Ireland has its own unique version of summer camp – two or three weeks of Irish language immersion in a rural Gaeltacht. Teens leave behind the comforts and coolness of home to speak only Irish (or else!), learn some new moves at céilí dances and see what they can get away with away from their parents.
Younger children in Ireland go a huge range of day camps in the summer – much like their peers in the USA. They can choose between various sports, arts and other focuses and spend half a day for a week or two learning new skills and having fun. Irish teens, however, have a unique cultural rite of passage – the Gaeltacht.
Various organizations have their own version, but the general idea is to get the youths out of their everyday, English-speaking life and immerse them in the Irish language. That has often meant absolutely no use of English – so no TV or radio other than the Irish language channels.
Some of the Gaeltacht summer schools are quite strict, and the kids can be sent home or face other sanctions for speaking English. Irish is a required subject throughout primary and secondary school here, so children arrive with some level of Irish. The camps also take the student’s level of fluency into account. The goal is to have the campers speaking Irish in a fun and social setting with their peers, not just in class. Not all teens love their Gaeltacht experience, but for most it is their first significant amount of time away from home and an adventure remembered fondly by most.
What Happens in the Gaeltacht…
Irish teens learn a lot more than Irish during their summer weeks in the Gaeltacht. While they’ll come home with much greater language fluency, they’re also known for coming home with a new crush and a slew of new friends from around the country. It seems the Gaeltacht sparks many a summer romance. And of course, they’ll bring home stories. Many stories. We’re Irish, so of course they are going to return with many stories about their adventures and escapades, some greatly exaggerated and some heavily edited!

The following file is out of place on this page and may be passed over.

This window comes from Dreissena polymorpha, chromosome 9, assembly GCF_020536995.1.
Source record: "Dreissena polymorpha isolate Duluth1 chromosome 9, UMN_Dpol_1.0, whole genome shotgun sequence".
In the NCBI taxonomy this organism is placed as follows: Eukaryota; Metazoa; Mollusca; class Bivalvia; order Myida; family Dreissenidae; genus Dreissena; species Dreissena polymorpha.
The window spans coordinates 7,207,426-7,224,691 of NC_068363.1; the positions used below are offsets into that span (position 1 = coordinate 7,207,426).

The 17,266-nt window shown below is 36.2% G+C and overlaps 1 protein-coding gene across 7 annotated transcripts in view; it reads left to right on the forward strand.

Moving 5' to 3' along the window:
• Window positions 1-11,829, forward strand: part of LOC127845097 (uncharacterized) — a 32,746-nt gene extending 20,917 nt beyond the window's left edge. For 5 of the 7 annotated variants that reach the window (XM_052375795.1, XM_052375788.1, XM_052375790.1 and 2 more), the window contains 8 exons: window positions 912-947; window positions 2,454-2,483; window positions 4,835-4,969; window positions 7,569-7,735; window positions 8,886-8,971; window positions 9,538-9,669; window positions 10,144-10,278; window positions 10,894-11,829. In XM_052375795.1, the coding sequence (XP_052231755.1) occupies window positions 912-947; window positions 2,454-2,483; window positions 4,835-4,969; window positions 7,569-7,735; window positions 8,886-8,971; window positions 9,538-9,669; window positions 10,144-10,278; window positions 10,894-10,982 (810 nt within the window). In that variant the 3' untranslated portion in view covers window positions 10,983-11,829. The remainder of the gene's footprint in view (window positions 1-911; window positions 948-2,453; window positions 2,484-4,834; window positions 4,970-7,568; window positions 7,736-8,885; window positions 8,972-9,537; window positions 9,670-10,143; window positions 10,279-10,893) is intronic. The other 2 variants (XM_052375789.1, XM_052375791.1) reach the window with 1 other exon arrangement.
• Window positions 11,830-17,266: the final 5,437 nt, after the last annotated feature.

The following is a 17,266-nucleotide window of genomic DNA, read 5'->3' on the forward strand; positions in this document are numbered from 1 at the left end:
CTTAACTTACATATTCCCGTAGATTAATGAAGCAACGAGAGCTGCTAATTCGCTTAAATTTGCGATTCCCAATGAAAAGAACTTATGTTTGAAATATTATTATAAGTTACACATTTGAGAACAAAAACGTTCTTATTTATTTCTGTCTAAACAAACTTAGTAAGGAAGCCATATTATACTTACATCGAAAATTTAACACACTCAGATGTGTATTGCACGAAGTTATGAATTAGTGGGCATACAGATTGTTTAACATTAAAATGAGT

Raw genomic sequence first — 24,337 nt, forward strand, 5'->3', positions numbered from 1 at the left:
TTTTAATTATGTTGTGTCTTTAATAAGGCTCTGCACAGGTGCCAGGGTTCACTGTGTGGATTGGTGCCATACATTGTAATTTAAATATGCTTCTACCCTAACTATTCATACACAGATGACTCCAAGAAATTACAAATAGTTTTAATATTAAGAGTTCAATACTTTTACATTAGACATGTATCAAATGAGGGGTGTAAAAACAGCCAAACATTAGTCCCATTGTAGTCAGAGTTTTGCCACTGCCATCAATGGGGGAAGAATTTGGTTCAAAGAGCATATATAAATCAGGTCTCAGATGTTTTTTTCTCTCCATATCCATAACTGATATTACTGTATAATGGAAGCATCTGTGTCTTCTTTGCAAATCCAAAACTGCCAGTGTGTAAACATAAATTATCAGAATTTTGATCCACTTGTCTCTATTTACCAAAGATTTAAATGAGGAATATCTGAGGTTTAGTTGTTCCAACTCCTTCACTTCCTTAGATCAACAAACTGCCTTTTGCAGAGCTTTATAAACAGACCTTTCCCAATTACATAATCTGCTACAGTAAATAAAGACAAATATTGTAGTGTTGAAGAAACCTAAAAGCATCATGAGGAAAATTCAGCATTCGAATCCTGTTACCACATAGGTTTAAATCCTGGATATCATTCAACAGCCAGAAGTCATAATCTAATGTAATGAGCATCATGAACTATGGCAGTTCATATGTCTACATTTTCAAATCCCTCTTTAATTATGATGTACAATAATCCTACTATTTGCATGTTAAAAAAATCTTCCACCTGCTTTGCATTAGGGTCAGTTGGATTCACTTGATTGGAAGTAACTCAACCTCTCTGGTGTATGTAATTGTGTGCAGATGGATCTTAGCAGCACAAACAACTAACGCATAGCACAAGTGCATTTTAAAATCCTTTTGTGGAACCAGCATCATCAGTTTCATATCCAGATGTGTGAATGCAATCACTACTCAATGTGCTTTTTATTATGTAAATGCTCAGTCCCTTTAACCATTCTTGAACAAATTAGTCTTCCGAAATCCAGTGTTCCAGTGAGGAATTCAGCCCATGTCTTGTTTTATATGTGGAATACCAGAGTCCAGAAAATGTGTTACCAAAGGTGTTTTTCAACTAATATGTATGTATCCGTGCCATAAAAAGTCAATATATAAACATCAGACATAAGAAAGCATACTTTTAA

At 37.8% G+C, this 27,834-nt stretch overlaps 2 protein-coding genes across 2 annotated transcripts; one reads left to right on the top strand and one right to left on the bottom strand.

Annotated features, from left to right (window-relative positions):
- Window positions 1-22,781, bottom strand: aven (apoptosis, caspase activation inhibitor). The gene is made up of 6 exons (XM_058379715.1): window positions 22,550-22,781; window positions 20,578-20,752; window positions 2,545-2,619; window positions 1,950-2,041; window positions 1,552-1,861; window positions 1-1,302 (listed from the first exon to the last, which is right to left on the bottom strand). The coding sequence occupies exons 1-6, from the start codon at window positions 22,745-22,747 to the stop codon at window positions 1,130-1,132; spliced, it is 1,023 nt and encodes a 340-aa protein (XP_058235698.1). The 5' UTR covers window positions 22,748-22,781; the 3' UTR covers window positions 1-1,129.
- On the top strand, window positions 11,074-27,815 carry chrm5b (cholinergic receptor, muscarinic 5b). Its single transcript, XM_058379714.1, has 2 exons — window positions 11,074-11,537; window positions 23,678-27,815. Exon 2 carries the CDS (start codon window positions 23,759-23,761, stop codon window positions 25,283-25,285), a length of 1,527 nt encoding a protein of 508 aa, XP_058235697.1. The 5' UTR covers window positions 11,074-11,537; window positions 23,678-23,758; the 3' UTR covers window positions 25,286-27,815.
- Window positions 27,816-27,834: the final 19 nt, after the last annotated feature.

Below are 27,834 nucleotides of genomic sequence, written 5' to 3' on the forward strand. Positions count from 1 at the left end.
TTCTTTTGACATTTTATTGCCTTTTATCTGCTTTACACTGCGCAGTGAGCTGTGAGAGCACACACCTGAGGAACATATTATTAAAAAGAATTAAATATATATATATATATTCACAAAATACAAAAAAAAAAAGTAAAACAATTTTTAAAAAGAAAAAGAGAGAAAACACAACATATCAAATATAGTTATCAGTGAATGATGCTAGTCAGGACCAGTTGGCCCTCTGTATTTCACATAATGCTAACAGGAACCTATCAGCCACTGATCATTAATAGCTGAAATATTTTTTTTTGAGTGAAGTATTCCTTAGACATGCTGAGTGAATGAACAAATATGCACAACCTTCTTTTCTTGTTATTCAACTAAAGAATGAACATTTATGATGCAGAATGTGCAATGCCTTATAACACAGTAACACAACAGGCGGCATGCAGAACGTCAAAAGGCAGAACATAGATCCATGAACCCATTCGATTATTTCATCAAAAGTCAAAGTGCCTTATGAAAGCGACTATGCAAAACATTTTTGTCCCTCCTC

These summer schools are usually held in Gaeltacht areas – those are areas designated as primarily Irish speaking. Donegal, Mayo and Cork host a lot of teens over the summer, and the young students usually stay in private homes as lodgers or in dorms. They attend classes during the day, and spent their evenings engaged in cultural activities such as trying to escape to meet up with the new love of their life or get to the chipper. Oh, they also go to céilí dances and other activities.
Adults who missed out on this experience need not suffer on deprived. Kids aren’t the only ones who can go to summer school in the Gaeltacht. Many schools offer classes for adults ranging from absolute beginner to advanced with the same live-in format… but grown-ups aren’t stuck in someone else’s home trying to escape for a summer fling and some English language TV on the sly. We get a bit more freedom, which is a reasonable trade-off for our experience lacking the giddy magic of being young and away from home for the first time.